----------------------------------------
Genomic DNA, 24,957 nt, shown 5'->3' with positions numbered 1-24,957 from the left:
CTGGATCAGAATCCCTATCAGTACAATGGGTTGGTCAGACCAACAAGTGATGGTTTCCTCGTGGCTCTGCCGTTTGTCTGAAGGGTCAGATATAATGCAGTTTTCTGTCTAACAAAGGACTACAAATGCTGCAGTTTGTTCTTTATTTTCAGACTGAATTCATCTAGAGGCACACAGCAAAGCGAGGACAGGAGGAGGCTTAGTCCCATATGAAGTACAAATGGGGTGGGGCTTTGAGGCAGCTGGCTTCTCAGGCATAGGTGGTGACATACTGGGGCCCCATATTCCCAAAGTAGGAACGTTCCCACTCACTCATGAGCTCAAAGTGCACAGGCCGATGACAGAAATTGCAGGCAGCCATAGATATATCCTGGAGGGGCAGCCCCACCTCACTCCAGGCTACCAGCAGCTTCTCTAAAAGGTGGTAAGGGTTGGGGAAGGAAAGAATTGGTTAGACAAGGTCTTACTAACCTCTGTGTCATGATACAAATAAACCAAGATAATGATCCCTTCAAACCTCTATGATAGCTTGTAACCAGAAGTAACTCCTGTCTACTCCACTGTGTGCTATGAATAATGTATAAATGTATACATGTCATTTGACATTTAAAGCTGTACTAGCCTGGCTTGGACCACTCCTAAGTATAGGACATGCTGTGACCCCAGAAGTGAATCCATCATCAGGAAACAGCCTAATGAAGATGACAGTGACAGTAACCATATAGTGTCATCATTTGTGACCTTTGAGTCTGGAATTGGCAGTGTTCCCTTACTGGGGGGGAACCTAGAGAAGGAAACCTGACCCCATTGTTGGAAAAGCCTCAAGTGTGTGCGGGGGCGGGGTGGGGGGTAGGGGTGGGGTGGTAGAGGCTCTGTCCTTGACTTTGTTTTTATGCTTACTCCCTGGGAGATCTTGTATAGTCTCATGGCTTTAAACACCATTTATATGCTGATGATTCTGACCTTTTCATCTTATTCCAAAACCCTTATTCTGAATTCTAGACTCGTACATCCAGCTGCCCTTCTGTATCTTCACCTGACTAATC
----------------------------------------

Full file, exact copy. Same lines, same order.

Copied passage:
Genomic DNA, 24,957 nt, shown 5'->3' with positions numbered 1-24,957 from the left:
CTGGATCAGAATCCCTATCAGTACAATGGGTTGGTCAGACCAACAAGTGATGGTTTCCTCGTGGCTCTGCCGTTTGTCTGAAGGGTCAGATATAATGCAGTTTTCTGTCTAACAAAGGACTACAAATGCTGCAGTTTGTTCTTTATTTTCAGACTGAATTCATCTAGAGGCACACAGCAAAGCGAGGACAGGAGGAGGCTTAGTCCCATATGAAGTACAAATGGGGTGGGGCTTTGAGGCAGCTGGCTTCTCAGGCATAGGTGGTGACATACTGGGGCCCCATATTCCCAAAGTAGGAACGTTCCCACTCACTCATGAGCTCAAAGTGCACAGGCCGATGACAGAAATTGCAGGCAGCCATAGATATATCCTGGAGGGGCAGCCCCACCTCACTCCAGGCTACCAGCAGCTTCTCTAAAAGGTGGTAAGGGTTGGGGAAGGAAAGAATTGGTTAGACAAGGTCTTACTAACCTCTGTGTCATGATACAAATAAACCAAGATAATGATCCCTTCAAACCTCTATGATAGCTTGTAACCAGAAGTAACTCCTGTCTACTCCACTGTGTGCTATGAATAATGTATAAATGTATACATGTCATTTGACATTTAAAGCTGTACTAGCCTGGCTTGGACCACTCCTAAGTATAGGACATGCTGTGACCCCAGAAGTGAATCCATCATCAGGAAACAGCCTAATGAAGATGACAGTGACAGTAACCATATAGTGTCATCATTTGTGACCTTTGAGTCTGGAATTGGCAGTGTTCCCTTACTGGGGGGGAACCTAGAGAAGGAAACCTGACCCCATTGTTGGAAAAGCCTCAAGTGTGTGCGGGGGCGGGGTGGGGGGTAGGGGTGGGGTGGTAGAGGCTCTGTCCTTGACTTTGTTTTTATGCTTACTCCCTGGGAGATCTTGTATAGTCTCATGGCTTTAAACACCATTTATATGCTGATGATTCTGACCTTTTCATCTTATTCCAAAACCCTTATTCTGAATTCTAGACTCGTACATCCAGCTGCCCTTCTGTATCTTCACCTGACTAATC